The Green New Deal proposal introduced by Representative Alexandria Ocasio-Cortez and Senator Ed Markey is a call for drastic action to address climate change. Specifically, section 1(A) says that “it is the duty of the Federal Government to create a Green New Deal . . . to achieve net-zero greenhouse gas emissions through a fair and just transition for all communities and workers.” Section 2(C) says this and other goals should be “accomplished through a 10-year national mobilization . . . that will require . . .meeting 100 percent of the power demand through clean, renewable, and zero-emission energy sources.”
The ten-year timetable is implausible on many levels. You’ll notice that the proposal is labeled a resolution, not a bill. No one has even thought through how to write such a bill. We don’t know the level of funding, the types of regulation, or how the programs would be administered. Beyond that, there are bigger questions. We don’t know whether, even with unlimited spending, the goal is achievable in this timeframe. Even the most ambitious state governments don’t think they can achieve zero emissions in such a short amount of time. Just to scale up their programs to the national level would take enormous effort. There is also the question of how such a huge program would be financed and how that would impact the economy. Not to mention political feasibility. The Democratic Congress was unable to pass even the far more limited Waxman-Markey bill in 2010. It would take a political revolution to make this version of the Green New Deal achievable today.
Ocasio-Cortez is very new on the political scene, and she may or may not yet be aware of the barriers. Senator Markey surely is. Perhaps it is better to think of the resolution as a rallying cry rather than a serious policy proposal.
Rallying cries have their pros and cons. On the one hand, as the term indicates, they are really effective for rallying the troops. It’s hard to generate a lot of public excitement over more pragmatic measures. I have yet to hear a crowd changing: “What do we want? A CARBON TAX. When do we want it? NOW!” And many of the actions we need to take to address climate change are harder to grasp and far less glamorous than a carbon tax. In contrast, the Green New Deal may succeed in generating the kind of public support and enthusiasm we need to overcome ideology and vested interests. And we really do need to rally the troops. The trouble with being reasonable and speaking in a well-modulated voice is that no one can hear you in a crowded, noisy room. Without idealists taking more dramatic stands, progress may never happen.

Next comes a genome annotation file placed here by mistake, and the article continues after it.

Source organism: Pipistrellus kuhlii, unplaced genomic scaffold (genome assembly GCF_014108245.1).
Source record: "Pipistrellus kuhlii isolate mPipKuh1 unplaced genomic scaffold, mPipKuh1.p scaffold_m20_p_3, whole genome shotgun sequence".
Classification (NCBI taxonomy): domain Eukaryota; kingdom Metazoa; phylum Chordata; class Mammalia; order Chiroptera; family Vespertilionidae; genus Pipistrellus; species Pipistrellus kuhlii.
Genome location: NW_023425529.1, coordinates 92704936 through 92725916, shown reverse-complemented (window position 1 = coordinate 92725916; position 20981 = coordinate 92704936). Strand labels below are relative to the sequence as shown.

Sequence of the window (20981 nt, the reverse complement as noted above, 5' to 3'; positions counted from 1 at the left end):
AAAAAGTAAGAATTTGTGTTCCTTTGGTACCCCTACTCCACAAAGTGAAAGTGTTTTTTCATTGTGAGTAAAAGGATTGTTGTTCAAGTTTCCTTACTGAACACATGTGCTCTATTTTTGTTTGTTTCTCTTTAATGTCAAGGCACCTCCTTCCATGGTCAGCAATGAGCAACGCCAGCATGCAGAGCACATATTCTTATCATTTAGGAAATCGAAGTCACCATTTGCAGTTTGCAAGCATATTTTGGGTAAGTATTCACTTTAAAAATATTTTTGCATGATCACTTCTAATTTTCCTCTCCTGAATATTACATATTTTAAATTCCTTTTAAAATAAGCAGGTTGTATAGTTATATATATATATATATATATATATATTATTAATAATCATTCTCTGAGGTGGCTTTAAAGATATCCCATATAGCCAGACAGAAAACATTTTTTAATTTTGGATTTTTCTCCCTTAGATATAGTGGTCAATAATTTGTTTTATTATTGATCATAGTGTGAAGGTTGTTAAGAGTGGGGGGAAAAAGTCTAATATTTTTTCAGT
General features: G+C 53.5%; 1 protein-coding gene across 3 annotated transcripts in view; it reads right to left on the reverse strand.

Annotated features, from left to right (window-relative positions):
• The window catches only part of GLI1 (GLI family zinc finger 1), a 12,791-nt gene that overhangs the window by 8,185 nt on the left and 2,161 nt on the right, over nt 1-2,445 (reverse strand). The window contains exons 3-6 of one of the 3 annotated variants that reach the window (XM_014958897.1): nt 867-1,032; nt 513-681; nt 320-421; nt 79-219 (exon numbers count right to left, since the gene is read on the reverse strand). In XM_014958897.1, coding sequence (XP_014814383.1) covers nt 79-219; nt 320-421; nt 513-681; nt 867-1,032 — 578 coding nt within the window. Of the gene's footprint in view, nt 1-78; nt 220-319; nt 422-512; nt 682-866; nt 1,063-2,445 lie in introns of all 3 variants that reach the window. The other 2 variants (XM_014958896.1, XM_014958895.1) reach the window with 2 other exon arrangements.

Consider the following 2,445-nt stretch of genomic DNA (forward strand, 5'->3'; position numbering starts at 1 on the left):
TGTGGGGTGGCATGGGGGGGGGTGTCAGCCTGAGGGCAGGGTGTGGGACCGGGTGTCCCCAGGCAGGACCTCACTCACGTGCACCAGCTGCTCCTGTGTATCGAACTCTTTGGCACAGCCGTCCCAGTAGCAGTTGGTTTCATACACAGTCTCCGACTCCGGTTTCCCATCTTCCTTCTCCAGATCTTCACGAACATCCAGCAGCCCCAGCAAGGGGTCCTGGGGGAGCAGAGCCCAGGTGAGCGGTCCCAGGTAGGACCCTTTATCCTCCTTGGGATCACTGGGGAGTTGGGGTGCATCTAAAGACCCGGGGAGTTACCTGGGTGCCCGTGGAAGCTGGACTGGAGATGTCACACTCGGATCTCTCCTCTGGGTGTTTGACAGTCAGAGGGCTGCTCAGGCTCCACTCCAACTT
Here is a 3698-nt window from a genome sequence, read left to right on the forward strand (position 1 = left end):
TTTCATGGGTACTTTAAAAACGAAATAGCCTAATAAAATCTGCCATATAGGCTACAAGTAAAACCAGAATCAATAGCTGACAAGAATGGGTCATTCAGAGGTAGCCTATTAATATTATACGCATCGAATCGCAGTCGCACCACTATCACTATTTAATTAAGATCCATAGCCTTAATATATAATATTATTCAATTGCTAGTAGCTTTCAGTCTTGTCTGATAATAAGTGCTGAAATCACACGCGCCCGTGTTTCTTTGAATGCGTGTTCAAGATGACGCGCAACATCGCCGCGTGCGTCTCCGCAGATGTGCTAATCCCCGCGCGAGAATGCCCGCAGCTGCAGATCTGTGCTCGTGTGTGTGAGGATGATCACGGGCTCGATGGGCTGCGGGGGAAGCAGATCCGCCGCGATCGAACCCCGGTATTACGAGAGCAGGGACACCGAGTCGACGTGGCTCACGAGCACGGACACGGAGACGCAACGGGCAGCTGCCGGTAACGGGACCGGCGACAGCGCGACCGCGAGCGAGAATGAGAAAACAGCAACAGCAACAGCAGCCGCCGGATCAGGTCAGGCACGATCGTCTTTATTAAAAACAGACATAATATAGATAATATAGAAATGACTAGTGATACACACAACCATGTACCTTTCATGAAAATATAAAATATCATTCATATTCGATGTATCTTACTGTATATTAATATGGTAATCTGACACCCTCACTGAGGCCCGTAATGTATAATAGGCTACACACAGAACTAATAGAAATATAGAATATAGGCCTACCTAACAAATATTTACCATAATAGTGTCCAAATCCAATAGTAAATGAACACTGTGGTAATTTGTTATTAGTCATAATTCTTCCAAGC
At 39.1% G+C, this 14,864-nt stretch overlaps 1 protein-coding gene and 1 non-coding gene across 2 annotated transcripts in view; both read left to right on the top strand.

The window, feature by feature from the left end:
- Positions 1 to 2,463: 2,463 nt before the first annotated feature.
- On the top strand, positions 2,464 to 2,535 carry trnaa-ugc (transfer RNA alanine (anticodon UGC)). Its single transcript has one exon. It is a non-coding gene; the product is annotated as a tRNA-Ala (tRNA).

But while rallying cries are important, it is dangerous to confuse them with Implementable policies. “Repeal and Replace” sounded like a great slogan for Republicans until it came time to come up with actual legislation. In the end they achieved nothing. There is also the risk that aiming too high could splinter support for climate programs, again leading to no results. The unattainable perfect can be the enemy of the attainable good.
“To Dream the Impossible Dream” is a song from a Broadway musical about Don Quixote. It’s a stirring song. But the title also captures the line between being idealistic and being deluded: Like the singer, you actually have to know what’s an impossible dream and what isn’t. Without impossible dreams, progress may not happen, but confusing a dream with a plan is a shortcut to failure.